After carefully considering all these key principles, you're ready to make a plan. Decide what kinds of elements you'd like to have in your garden: a place to grow vegetables, a greenhouse, open space for kids and animals, a water feature, or just a peaceful spot to sit and think. The list could go on and on, but there are plenty of tools available to help you decide what should go in — or stay out — of your garden, as you create a plan for your own personal outdoor space.

See this week's Tools feature for more on garden and landscape planning tools.

Roger Cook
Landscape expert Roger Cook cuts stakes to use in installing the new garden bed edging.


Meanwhile, back in our vegetable garden ...


Michael worked with how-to veteran and landscaping expert Roger Cook to apply these four key principles to the vegetable garden.

First, they determined that the long, narrow shape of the vegetable beds was fine, making for easy accessibility to the plants. But whereas the "old" garden also had several beds near the entrance running perpendicular to the others, Michael and Roger decided to re-lay the beds so that they are all parallel, thus preserving the nice center aisle. They also plan to reorient the entrance and add a central ornamental element. The existing grass paths they like — no weeding needed, just mowing.

One undesirable was the pressure-treated lumber lining our raised vegetable beds. Some varieties of treated lumber contain arsenic as part of a preservative compound, which can leach into the ground, so these definitely needed to come out.

Next, turning an eye to location, Michael decided the place currently occupied by the vegetable garden has worked well in the past and is worth keeping, although there are some drainage issues we'll need to correct with leveling. The vistas from the vegetable garden are also lovely, with views towards a wooded area, a pond and the home beyond.

Taking all of these things into consideration, Michael created a plan that outlined a completely refurbished vegetable garden space — expanded to include a cutting garden — suiting all our needs. After the evaluation and resulting plan, Roger Cook was ready to take action, with assistance from Mark Carbone and his crew:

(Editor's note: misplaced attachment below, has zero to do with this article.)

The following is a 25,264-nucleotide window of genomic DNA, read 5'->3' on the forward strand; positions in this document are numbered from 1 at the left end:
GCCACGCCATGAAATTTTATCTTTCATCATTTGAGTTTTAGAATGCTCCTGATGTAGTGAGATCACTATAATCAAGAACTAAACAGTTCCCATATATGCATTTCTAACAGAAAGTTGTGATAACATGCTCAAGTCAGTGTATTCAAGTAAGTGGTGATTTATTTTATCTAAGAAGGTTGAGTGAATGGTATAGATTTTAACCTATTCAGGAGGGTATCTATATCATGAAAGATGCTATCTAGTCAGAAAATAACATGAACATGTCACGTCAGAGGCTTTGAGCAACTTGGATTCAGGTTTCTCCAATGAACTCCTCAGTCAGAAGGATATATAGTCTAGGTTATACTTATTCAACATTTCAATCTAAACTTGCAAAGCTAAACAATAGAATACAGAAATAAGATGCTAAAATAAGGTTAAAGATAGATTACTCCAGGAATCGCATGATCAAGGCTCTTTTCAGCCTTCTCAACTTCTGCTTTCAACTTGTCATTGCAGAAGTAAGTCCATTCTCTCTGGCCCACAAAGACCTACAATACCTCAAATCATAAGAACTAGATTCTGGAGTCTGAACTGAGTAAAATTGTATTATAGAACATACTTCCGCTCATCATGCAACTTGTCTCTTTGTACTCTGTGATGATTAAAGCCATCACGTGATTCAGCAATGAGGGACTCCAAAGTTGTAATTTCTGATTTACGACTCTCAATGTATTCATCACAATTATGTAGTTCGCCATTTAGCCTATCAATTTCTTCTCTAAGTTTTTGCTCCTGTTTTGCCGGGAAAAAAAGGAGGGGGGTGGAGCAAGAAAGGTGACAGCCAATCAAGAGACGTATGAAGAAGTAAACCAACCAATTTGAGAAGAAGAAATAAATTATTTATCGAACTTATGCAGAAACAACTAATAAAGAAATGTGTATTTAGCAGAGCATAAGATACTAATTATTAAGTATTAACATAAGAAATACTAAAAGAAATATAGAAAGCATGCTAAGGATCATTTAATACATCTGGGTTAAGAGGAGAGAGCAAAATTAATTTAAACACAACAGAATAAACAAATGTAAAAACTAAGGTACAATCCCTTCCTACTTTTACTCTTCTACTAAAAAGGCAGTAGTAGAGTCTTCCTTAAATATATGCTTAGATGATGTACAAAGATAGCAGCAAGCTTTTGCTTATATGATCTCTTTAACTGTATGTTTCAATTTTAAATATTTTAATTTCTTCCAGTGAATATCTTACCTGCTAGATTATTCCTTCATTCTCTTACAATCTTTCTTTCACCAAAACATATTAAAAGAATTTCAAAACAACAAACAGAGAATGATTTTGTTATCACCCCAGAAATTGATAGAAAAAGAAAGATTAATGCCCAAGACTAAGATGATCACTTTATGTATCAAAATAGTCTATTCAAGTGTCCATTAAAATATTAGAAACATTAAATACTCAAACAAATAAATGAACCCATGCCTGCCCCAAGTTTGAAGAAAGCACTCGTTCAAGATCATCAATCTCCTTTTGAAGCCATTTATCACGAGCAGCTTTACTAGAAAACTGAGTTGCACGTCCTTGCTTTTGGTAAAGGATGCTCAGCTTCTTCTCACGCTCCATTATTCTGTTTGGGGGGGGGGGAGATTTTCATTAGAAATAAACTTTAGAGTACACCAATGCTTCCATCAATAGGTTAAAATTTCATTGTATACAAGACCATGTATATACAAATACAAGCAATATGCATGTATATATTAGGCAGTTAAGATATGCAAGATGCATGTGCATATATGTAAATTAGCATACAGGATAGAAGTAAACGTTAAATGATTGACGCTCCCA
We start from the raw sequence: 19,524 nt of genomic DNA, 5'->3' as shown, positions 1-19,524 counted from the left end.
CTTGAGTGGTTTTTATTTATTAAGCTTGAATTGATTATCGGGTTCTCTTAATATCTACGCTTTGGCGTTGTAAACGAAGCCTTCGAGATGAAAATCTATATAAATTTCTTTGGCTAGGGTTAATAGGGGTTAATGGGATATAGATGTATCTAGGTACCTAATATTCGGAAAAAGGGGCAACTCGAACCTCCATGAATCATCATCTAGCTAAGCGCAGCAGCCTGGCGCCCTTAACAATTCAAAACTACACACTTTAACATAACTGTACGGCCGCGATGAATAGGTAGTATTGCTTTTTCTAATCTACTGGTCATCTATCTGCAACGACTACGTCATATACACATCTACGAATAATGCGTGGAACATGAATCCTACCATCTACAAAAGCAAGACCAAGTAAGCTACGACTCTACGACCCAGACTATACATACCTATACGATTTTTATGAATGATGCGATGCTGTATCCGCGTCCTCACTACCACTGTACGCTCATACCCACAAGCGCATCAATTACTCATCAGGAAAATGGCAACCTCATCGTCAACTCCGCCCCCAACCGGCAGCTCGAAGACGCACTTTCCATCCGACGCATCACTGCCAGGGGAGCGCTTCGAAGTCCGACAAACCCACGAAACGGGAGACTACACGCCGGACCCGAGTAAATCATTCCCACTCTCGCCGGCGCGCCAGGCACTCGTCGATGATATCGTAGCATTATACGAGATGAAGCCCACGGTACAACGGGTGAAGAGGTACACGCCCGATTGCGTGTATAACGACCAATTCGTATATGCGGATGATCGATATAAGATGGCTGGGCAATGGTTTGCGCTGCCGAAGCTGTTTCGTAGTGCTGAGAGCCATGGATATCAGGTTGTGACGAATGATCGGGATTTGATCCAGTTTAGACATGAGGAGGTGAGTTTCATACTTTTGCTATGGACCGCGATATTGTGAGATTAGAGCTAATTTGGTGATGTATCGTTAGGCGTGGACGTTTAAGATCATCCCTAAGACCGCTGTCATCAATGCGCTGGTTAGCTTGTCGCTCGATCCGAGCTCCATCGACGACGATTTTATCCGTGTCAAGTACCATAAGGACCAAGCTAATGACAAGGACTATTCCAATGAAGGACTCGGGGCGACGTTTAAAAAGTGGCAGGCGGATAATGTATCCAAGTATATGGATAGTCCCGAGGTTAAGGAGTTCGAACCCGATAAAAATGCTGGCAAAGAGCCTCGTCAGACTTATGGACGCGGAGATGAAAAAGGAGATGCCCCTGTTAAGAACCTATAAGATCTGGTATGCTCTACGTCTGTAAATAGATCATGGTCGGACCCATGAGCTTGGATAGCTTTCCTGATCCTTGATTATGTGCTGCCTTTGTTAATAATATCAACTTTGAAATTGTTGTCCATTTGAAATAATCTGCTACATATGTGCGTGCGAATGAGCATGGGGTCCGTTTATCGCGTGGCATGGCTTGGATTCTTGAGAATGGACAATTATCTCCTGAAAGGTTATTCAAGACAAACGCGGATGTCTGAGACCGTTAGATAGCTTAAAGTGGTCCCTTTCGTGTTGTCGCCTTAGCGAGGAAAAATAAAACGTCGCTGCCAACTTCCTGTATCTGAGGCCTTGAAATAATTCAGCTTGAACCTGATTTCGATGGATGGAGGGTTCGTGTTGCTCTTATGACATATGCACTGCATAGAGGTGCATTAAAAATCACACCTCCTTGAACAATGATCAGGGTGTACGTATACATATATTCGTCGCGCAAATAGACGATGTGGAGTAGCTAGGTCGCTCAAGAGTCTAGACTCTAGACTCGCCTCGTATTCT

* The perimeter fencing around the vegetable garden was removed, and the newly extended, expanded vegetable beds were laid out using simple string lines set up on thin stakes to make sure the right spaces were created.

* The pressure-treated lumber that had edged the beds was removed and disposed of safely. (More information about the wood preservative chromated copper arsenate is available from the EPA Web site.)

* The parallel beds were extended; new sod was laid, while existing sod was cut and saved wherever possible.

Mark's crew
Mark Carbone's crew installs new edging using a safer engineered wood product.

* The new edging was selected. We decided on an engineered wood product, made from recycled wood and virgin polymers. It won't rot or discolor, looks very natural, and made sense for this particular project. (When it comes to edging beds, there are also a number of other options for vegetable gardeners, including cobblestone, brick, flexible plastic, metal and engineered lumbers. It all boils down to personal preference, and of course, budget.) The new edging was trimmed, installed and secured.

* New soil — actually a loam mix — was brought in to level off and backfill where necessary, especially in the new area designated for our cutting garden project.

* The new vegetable beds were prepped and readied for planting.

* And still to come ... the planning and implementation of our new cutting garden, where we'll plant a wide selection of flowers great for floral arranging and perfect for beautifying the home.

Remember, gardening is fun — so have a good time, and don't be afraid to make mistakes. We'll be with you along the way to encourage and educate — and we'll do our best to inspire.

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Published August 31, 2007